2020 Kia Telluride vs. 2019 Ford Explorer

Detailed Review, Specifications & Comparison

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Safety

Both the Telluride and Explorer have child safety locks to prevent children from opening the rear doors. The Telluride has power child safety locks, allowing the driver to activate and deactivate them from the driver's seat and to know when they're engaged. The Explorer’s child locks have to be individually engaged at each rear door with a manual switch. The driver can’t know the status of the locks without opening the doors and checking them.

In the past twenty years hundreds of infants and young children have died after being left in vehicles, usually by accident. When turning the vehicle off, drivers of the Telluride are reminded to check the back seat when a sensor determines the back seat is occupied. The Explorer doesn’t offer a back seat reminder.

The Telluride has standard Forward Collision Avoidance, which use forward mounted sensors to warn the driver of a possible collision ahead. If the driver doesn’t react and the system determines a collision is imminent, it automatically applies the brakes at full-force in order to reduce the force of the crash or avoid it altogether. The Explorer offers an available collision warning system without the automated brake feature that would prevent or reduce the collision if the driver fails to react.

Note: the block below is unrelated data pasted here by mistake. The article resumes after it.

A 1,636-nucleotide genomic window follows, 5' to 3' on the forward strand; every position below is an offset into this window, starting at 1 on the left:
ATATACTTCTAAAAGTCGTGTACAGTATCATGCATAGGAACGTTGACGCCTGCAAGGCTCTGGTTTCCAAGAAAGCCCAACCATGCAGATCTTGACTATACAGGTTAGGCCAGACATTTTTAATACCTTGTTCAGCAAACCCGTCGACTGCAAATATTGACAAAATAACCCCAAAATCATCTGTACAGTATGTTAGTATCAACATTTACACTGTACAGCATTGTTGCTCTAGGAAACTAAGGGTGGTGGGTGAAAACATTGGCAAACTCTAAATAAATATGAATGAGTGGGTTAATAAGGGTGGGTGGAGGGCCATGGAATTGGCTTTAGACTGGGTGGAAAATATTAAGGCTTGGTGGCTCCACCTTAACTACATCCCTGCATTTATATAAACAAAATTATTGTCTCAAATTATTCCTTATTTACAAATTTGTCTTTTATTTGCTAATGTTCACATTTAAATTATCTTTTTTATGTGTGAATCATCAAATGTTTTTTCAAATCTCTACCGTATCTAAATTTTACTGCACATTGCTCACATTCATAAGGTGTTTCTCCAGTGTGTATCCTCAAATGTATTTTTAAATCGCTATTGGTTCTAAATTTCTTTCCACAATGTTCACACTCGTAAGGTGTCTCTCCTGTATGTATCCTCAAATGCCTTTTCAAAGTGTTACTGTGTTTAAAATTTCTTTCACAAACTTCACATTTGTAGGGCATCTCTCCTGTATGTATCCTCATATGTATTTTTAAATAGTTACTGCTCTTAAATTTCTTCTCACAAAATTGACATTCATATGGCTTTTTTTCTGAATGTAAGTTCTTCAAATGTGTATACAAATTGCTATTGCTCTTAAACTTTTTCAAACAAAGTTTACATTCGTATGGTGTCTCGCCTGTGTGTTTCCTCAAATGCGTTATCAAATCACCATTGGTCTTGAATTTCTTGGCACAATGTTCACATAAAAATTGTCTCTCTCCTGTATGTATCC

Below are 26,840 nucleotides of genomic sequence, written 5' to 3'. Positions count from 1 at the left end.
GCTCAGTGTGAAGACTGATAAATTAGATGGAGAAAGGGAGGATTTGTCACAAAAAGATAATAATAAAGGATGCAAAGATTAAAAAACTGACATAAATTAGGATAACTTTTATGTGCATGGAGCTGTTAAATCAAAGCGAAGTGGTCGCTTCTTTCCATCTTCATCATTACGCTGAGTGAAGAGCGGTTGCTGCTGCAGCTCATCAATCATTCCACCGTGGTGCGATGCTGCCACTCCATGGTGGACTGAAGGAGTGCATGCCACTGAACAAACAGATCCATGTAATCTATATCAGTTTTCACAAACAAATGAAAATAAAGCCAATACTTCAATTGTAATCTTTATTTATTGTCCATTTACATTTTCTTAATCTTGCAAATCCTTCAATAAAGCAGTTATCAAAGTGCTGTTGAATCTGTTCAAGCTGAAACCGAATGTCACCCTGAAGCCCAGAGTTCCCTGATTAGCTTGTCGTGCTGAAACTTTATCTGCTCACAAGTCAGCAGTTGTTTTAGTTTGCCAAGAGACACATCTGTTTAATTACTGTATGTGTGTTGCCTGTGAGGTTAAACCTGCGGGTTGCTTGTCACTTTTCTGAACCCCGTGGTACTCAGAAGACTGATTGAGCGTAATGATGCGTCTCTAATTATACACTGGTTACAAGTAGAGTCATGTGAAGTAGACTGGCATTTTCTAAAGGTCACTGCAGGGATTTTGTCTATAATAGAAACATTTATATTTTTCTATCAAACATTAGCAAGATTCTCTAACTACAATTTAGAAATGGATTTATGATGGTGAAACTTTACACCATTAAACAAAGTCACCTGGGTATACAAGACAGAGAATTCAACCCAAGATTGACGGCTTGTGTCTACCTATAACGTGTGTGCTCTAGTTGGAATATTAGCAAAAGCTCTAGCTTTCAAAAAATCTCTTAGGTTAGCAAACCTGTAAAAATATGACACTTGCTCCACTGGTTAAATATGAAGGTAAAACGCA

The Telluride SX has a standard Surround View Monitor to allow the driver to see objects all around the vehicle on a screen. The Explorer only offers a rear monitor and front and rear parking sensors that beep or flash a light. That doesn’t help with obstacles to the sides.

The Telluride’s driver alert monitor detects an inattentive driver then sounds a warning and suggests a break. According to the NHTSA, drivers who fall asleep cause about 100,000 crashes and 1500 deaths a year. The Explorer doesn’t offer a driver alert monitor.

Both the Telluride and the Explorer have standard driver and passenger frontal airbags, front side-impact airbags, side-impact head airbags, front seatbelt pretensioners, front wheel drive, height adjustable front shoulder belts, plastic fuel tanks, four-wheel antilock brakes, traction control, electronic stability systems to prevent skidding, daytime running lights, rearview cameras and available all wheel drive.